By Cecilia Chan
City Council will decide June 27 whether to allow a developer to build more homes on smaller lots at the northeast corner of 91st Avenue and Camelback Road.
The council a year ago gave landowner John F. Long Properties the go-ahead to build StoneHaven, a master-planned community of 1,161 homes. Developer Pulte Homes now wants to up the number to 1,365 homes.
Planning Commissioners voted 4-1 last month to recommend the council deny the application. About 100 residents attended the commission meeting, many voicing objections to the smaller lot sizes, citing concerns with more traffic, lower property values and other impacts if the request is granted.
Councilwoman Joyce Clark has come out in opposition to the request for 204 more homes in the 385-acre development located in her Yucca District.
Glendale Chamber of Commerce, on the other hand, supports the increase.
A representative from LVA Urban Design Studio, which represents the landowner, said Pulte Homes wants more flexibility in the types of homes it can build in order to attract a wider selection of buyers.
Otherwise, the developer could not justify the $450 million investment, the representative said.
Copies of all applications, exhibits, and documents are available for public review on the second floor at the Development Services Department, 5850 W. Glendale Ave., between 8 a.m. and 5 p.m. weekdays or available online at https://glendale-az.legistar.com/Calendar.aspx by 5 p.m. Monday prior to the public meeting.
The meeting begins at 6 p.m. June 27 in Glendale Council Chambers, also at 5850 W. Glendale Ave.
Contact Diana Figueroa at 623-930-2808 or email@example.com at least three working days before the meeting if special accommodations is needed due to a disability. Hearing-impaired people should call 623-930-2197.
For further information, call senior planner Paul Whalen at 623-930-2800.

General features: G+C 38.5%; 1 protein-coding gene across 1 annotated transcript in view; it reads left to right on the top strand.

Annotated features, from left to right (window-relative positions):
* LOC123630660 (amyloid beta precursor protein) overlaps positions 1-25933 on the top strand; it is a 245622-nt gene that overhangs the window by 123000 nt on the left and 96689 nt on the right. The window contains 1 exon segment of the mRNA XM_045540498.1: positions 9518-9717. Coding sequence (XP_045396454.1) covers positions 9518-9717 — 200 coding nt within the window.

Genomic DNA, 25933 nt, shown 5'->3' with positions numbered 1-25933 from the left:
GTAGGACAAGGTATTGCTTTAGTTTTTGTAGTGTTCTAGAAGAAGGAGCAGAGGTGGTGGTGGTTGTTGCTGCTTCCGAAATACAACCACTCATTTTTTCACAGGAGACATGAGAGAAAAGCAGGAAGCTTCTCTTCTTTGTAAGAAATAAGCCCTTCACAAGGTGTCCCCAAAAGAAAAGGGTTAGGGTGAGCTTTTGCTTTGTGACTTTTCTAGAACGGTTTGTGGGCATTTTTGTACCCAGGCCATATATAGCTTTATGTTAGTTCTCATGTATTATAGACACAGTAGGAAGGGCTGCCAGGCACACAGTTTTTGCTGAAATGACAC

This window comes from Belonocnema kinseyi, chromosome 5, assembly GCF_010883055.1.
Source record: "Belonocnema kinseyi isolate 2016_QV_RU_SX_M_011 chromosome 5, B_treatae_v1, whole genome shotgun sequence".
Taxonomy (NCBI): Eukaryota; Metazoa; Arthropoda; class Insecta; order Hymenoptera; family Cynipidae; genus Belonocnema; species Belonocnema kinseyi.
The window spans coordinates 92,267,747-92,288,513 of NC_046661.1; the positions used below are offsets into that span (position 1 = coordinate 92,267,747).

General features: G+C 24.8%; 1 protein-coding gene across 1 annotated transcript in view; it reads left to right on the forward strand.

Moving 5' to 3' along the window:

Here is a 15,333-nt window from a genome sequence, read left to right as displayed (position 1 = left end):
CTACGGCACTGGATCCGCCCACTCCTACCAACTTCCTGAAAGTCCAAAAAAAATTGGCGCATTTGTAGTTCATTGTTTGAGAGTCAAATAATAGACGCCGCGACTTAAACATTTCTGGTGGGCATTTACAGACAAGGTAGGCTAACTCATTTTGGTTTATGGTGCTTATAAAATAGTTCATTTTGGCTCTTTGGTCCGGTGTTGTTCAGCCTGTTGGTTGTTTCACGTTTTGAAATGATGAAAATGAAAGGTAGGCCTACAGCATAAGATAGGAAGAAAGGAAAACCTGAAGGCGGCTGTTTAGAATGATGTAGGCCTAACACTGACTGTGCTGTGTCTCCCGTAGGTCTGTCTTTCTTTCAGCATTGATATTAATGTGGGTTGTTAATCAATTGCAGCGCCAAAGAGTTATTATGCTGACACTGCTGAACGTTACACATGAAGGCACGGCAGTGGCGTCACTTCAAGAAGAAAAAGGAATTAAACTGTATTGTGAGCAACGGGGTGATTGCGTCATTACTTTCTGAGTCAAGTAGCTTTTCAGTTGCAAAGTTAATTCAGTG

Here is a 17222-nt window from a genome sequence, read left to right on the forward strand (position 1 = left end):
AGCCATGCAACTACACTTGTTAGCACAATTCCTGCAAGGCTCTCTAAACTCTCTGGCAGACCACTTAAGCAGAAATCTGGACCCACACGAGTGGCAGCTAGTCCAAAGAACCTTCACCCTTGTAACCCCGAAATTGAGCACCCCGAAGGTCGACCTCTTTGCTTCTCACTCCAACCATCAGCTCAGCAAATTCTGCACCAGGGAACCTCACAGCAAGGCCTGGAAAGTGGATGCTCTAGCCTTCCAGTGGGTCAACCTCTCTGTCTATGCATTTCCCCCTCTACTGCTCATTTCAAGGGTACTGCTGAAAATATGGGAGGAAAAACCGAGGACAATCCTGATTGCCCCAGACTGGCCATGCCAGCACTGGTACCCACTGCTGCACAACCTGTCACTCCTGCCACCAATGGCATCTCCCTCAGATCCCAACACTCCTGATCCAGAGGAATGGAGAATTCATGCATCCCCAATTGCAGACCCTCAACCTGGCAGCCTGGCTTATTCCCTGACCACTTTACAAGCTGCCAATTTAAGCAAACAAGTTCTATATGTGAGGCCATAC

Posted by The Glendale Star
Glendale is on a path to economic recovery and financial stability. StoneHaven is proof of that.
The Glendale Chamber of Commerce, representing nearly 1,200 businesses, supports the proposed development of StoneHaven.
It will bring new residents to businesses at Westgate and beyond. It will also bring additional revenues to the City of Glendale, $49 million, according to an independent study.
Arizona’s largest home builder, Pulte Homes, and iconic John F. Long Properties are proposing to invest $450 million in a project that will bring a new supermarket, new homes, and new retail to southern Glendale.
This project comes at a critical time for Glendale. As businesses such as Conair, Bechtel and others expand, their employees will need places to live and shop.
Glendale is a landlocked community, and opportunities to transform vacant land into a high quality development don’t come every day.
Glendale’s mayor and city council, working with the private sector, have done a fantastic job in putting our city on the path to recovery.
Approving StoneHaven will continue that positive momentum. That’s why the Glendale Chamber of Commerce asked the city council to approve it.
While Glendale has made great strides in the pursuit of economic development, the opportunity to partner with John F. Long and Pulte not only compliments existing strategies but can add greater economic stability to the proposed site and surrounding area.
We believe this project adds to the vibrancy of Glendale by offering both existing and potential new members of the community yet another choice in where to live, work and play.
An investment of this magnitude is a commitment by all parties involved. The potential of this project is positive and presents an opportunity to bring our recovery from good to great.
Glendale Chamber of Commerce
By the Watertown Daily Times
PHOENIX (AP) — In a story June 2 about Arizona's 2018 Senate race, The Associated Press reported erroneously that no Democrat has announced a bid to take on Republican U.S. Sen. Jeff Flake. Community activist and first-time political candidate Deedra Abboud has announced for the race.
A corrected version of the story is below:
Arizona Sen. Flake walks tightrope as 2018 election looms
Arizona Republican Sen. Jeff Flake returned to the state this week and has been constantly reminded of the tightrope he must walk as he gears up for a 2018 re-election bid
By BOB CHRISTIE